Curious tales from a city's history

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By SEBANTI SARKAR
  • Published 17.11.13
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Jawhar Sircar addresses the audience at the Western Quadrangle of Victoria Memorial Hall. Picture by Sanjoy Ghosh

The name Dharmatala came from the folk deity Dharmathakur and the etymological roots of Chowringhee — for all its phirang associations — probably lie in Baba Chowringhee (Chourangi Giri who is supposed to have founded the original Kali temple). Many such “Curious Tales from Calcutta’s Past” were revealed by Jawhar Sircar in a speech at Victoria Memorial on Friday.

The Western Quadrangle provided a fine setting for these reminiscences as a most distinguished gathering, including filmmaker Goutam Ghose and art historian Tapati Guha Thakurta, turned up to listen to Sircar.

As the Prasar Bharati CEO spoke from a podium below the Warren Hastings Group showing Hastings in consultation with a pandit and a maulavi, the famous Hastings-Francis duel on Duel Lane and the fact that on the site of the Victoria Memorial once stood the last Calcutta jail before the jails of Alipore and Presidency were built all came up in the course of the speech.

Starting with a reference to places mentioned in Manasamangal Kavya, Sircar traced the growth of the first British settlements around freshwater bodies in a sparsely populated land of tiger and dacoit-infested jungles and marshes.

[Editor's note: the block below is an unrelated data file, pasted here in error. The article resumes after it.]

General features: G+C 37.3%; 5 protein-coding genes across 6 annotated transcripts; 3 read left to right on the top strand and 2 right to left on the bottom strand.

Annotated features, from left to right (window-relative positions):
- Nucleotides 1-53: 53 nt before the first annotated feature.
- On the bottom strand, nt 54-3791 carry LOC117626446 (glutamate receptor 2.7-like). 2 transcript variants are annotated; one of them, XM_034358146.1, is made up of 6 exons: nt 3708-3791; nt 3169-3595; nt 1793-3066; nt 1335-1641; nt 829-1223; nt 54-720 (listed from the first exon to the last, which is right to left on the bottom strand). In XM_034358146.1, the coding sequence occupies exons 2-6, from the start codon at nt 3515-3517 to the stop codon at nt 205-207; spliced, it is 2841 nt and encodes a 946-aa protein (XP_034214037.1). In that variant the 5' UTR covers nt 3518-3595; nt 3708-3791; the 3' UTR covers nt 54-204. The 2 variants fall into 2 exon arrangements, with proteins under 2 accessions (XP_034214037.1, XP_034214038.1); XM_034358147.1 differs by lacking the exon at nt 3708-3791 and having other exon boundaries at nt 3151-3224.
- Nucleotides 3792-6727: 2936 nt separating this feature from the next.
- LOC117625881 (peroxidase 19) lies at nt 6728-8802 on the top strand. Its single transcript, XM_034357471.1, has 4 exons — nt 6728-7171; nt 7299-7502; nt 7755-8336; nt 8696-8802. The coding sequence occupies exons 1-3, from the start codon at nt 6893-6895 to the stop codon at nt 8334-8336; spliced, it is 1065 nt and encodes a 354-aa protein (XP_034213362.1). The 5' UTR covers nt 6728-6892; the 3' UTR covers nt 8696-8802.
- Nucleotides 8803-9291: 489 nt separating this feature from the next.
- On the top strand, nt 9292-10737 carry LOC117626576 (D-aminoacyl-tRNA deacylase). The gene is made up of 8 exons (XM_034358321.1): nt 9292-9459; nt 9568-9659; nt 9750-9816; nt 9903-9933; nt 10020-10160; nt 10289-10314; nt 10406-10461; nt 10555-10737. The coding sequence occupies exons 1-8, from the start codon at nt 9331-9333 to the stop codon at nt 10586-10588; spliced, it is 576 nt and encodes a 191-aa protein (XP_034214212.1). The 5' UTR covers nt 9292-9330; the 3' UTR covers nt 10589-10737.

Sircar spoke about the mystery behind the name of Alipore, the first fort built (where the GPO stands today) and destroyed; the first court at the western end of Writers’ Buildings, which doubled as a ballroom in the evening, the boundaries between Calcutta and 24-Parganas, the forgotten palaces of Mir Zafar in Alipore later rebuilt at the sites of the Imperial Library of Belvedere, the district magistrate’s house and Viharilal College.

He touched upon the way places got their names from trees and professions like Beltala, Bakulbagan, Narkeldanga, Atabagan, Ahiritola (ahiri were milkmen), Darzipara and Koshaitola. Sircar also spoke of Orphangunge Market in Kidderpore which came up to support the children of the British and Indians.

Moving back and forth in time, Sircar reminded the audience of interesting events from the way the road leading from Victoria to Presidency jail was made legally a part of Calcutta to facilitate the transfer of prisoners to how Burial Ground Road had to be built through dense forest cover (now Park Street) for the transfer of the fast-dying Europeans.

Jocular references to the way there was a “huge shastric consultation for three years on whether piped freshwater” could be used by Hindus who otherwise used “water from the Ganges” merged with Sircar’s personal experiences of the three pipes from Palta which became Pipe Road (later BT Road). Many major contributions to the city were from private sources, said Sircar, like those by the lottery committee which set up the magnificent Town Hall and modernised roads.

The talk veered towards the way Bengali Babus imbibed food and clothing from Awadhis who shifted to Calcutta in 1858; how recipes travelled from the courtesans’ bawarchis and khansamams into the exclusive andarmahals while flying kites and pigeons became favourite outdoor sports.

“We have a long history of cohabitation and we have imbibed a lot of good and some of the bad of all cultures,” signed off Sircar, who has behind him “four decades of research and a passionate involvement with Calcutta”.

DID YOU KNOW?

• Dharmatala gets its name from Dharmathakur, a folk deity

• Chowringhee refers to Baba Chowringhee or Chourangi Giri who is supposed to have founded the original Kali temple

• The city’s first court at the western end of Writers’ Buildings doubled as a ballroom in the evening

• Ahiritola got its name from being a colony of milkmen (ahiri)